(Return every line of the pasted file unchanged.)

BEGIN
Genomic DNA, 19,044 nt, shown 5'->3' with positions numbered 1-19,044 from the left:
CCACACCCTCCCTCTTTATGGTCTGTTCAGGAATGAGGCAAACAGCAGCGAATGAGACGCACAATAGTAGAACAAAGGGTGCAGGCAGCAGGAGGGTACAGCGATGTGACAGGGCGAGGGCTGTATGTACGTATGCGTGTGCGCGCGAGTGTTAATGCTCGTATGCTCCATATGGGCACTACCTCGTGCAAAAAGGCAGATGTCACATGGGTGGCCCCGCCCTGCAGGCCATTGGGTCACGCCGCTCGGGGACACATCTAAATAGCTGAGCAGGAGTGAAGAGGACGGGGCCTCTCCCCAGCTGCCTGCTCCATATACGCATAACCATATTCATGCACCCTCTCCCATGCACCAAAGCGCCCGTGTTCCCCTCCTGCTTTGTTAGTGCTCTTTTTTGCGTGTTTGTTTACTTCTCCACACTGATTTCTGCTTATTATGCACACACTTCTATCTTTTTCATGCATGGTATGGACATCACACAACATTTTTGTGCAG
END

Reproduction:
Genomic DNA, 19,044 nt, shown 5'->3' with positions numbered 1-19,044 from the left:
CCACACCCTCCCTCTTTATGGTCTGTTCAGGAATGAGGCAAACAGCAGCGAATGAGACGCACAATAGTAGAACAAAGGGTGCAGGCAGCAGGAGGGTACAGCGATGTGACAGGGCGAGGGCTGTATGTACGTATGCGTGTGCGCGCGAGTGTTAATGCTCGTATGCTCCATATGGGCACTACCTCGTGCAAAAAGGCAGATGTCACATGGGTGGCCCCGCCCTGCAGGCCATTGGGTCACGCCGCTCGGGGACACATCTAAATAGCTGAGCAGGAGTGAAGAGGACGGGGCCTCTCCCCAGCTGCCTGCTCCATATACGCATAACCATATTCATGCACCCTCTCCCATGCACCAAAGCGCCCGTGTTCCCCTCCTGCTTTGTTAGTGCTCTTTTTTGCGTGTTTGTTTACTTCTCCACACTGATTTCTGCTTATTATGCACACACTTCTATCTTTTTCATGCATGGTATGGACATCACACAACATTTTTGTGCAG